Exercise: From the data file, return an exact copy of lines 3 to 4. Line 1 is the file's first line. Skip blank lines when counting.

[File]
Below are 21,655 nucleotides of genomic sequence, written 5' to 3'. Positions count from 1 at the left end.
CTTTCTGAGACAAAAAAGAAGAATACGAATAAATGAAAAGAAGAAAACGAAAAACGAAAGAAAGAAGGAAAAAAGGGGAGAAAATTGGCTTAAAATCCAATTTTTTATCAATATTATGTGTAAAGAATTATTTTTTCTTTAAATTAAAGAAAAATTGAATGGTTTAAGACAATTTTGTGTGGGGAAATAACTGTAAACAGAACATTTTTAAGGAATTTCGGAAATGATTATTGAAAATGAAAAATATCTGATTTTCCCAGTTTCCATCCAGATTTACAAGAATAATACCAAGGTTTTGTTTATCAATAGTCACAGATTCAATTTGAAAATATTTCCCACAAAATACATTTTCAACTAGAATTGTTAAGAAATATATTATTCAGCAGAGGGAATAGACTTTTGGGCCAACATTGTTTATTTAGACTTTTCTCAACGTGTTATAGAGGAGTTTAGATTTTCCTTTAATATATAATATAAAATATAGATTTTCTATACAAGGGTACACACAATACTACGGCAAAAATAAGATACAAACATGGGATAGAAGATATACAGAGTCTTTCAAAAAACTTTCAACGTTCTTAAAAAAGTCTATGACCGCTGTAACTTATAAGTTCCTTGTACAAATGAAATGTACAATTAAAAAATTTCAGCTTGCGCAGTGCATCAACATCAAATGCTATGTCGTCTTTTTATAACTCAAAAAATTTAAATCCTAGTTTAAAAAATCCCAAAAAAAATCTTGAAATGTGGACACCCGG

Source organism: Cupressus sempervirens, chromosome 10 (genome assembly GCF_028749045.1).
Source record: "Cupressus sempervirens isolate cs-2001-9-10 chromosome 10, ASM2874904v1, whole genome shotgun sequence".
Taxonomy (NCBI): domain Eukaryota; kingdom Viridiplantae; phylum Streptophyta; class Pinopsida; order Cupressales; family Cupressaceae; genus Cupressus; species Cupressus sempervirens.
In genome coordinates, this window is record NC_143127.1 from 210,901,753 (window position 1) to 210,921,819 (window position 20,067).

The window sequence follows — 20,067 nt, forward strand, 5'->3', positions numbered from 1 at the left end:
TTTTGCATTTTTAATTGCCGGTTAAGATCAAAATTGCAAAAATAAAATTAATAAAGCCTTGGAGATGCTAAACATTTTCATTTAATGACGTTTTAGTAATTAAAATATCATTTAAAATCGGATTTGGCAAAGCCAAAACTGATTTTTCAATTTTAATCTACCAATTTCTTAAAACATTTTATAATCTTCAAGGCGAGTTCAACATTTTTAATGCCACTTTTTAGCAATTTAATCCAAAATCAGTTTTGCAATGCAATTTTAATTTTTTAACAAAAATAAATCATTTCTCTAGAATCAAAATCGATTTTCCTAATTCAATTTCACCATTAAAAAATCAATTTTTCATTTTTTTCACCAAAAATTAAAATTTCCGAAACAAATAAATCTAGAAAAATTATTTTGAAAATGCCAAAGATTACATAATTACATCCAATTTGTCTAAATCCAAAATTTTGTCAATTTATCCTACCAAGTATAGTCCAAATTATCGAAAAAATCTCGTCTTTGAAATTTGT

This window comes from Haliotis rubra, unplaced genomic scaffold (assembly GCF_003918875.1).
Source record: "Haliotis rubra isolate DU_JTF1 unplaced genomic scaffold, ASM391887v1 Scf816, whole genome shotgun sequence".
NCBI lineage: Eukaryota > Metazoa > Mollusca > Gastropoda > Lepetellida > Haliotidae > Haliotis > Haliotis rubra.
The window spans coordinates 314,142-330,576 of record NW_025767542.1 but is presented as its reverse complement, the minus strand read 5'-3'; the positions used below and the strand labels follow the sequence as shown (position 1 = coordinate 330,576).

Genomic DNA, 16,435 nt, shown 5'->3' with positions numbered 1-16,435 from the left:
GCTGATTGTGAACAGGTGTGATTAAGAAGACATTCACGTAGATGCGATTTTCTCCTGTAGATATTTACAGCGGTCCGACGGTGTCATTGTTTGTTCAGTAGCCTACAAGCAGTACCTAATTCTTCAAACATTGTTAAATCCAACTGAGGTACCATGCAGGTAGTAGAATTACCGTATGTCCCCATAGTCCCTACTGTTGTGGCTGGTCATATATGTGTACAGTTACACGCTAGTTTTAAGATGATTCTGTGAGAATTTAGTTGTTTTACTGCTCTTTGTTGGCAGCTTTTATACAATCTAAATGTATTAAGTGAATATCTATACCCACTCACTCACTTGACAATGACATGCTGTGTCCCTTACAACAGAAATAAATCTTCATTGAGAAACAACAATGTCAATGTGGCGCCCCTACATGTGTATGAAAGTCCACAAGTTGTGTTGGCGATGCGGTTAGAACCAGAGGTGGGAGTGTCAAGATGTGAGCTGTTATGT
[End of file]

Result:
Source organism: Cupressus sempervirens, chromosome 10 (genome assembly GCF_028749045.1).
Source record: "Cupressus sempervirens isolate cs-2001-9-10 chromosome 10, ASM2874904v1, whole genome shotgun sequence".